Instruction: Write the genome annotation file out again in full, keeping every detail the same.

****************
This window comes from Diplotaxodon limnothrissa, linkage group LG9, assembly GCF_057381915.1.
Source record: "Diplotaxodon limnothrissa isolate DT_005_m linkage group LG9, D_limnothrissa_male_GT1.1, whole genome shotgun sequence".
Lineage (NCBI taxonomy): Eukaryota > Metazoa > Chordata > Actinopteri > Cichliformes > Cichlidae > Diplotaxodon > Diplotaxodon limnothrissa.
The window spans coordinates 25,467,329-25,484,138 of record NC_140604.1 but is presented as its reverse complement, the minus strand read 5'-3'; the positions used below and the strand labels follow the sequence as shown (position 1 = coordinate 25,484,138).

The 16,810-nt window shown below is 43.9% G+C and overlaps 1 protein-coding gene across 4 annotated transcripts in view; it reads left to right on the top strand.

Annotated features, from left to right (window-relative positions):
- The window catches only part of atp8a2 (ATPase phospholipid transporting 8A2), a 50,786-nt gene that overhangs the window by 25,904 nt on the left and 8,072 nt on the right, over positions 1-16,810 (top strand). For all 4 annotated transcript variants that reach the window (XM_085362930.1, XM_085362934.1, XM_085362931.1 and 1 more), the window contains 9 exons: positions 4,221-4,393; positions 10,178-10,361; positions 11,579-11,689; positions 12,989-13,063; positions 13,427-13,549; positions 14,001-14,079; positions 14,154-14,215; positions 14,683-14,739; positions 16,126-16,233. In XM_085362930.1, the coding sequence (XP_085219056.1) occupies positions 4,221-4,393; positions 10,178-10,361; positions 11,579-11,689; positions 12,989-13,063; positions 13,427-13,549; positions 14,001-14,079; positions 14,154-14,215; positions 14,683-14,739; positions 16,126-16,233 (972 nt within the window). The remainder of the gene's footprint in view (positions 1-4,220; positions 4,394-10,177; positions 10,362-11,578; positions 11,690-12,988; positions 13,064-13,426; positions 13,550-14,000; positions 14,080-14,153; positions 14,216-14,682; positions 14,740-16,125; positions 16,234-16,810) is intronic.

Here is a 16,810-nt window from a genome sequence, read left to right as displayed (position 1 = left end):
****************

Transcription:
This window comes from Diplotaxodon limnothrissa, linkage group LG9, assembly GCF_057381915.1.
Source record: "Diplotaxodon limnothrissa isolate DT_005_m linkage group LG9, D_limnothrissa_male_GT1.1, whole genome shotgun sequence".
Lineage (NCBI taxonomy): Eukaryota > Metazoa > Chordata > Actinopteri > Cichliformes > Cichlidae > Diplotaxodon > Diplotaxodon limnothrissa.
The window spans coordinates 25,467,329-25,484,138 of record NC_140604.1 but is presented as its reverse complement, the minus strand read 5'-3'; the positions used below and the strand labels follow the sequence as shown (position 1 = coordinate 25,484,138).

The 16,810-nt window shown below is 43.9% G+C and overlaps 1 protein-coding gene across 4 annotated transcripts in view; it reads left to right on the top strand.

Annotated features, from left to right (window-relative positions):
- The window catches only part of atp8a2 (ATPase phospholipid transporting 8A2), a 50,786-nt gene that overhangs the window by 25,904 nt on the left and 8,072 nt on the right, over positions 1-16,810 (top strand). For all 4 annotated transcript variants that reach the window (XM_085362930.1, XM_085362934.1, XM_085362931.1 and 1 more), the window contains 9 exons: positions 4,221-4,393; positions 10,178-10,361; positions 11,579-11,689; positions 12,989-13,063; positions 13,427-13,549; positions 14,001-14,079; positions 14,154-14,215; positions 14,683-14,739; positions 16,126-16,233. In XM_085362930.1, the coding sequence (XP_085219056.1) occupies positions 4,221-4,393; positions 10,178-10,361; positions 11,579-11,689; positions 12,989-13,063; positions 13,427-13,549; positions 14,001-14,079; positions 14,154-14,215; positions 14,683-14,739; positions 16,126-16,233 (972 nt within the window). The remainder of the gene's footprint in view (positions 1-4,220; positions 4,394-10,177; positions 10,362-11,578; positions 11,690-12,988; positions 13,064-13,426; positions 13,550-14,000; positions 14,080-14,153; positions 14,216-14,682; positions 14,740-16,125; positions 16,234-16,810) is intronic.

Here is a 16,810-nt window from a genome sequence, read left to right as displayed (position 1 = left end):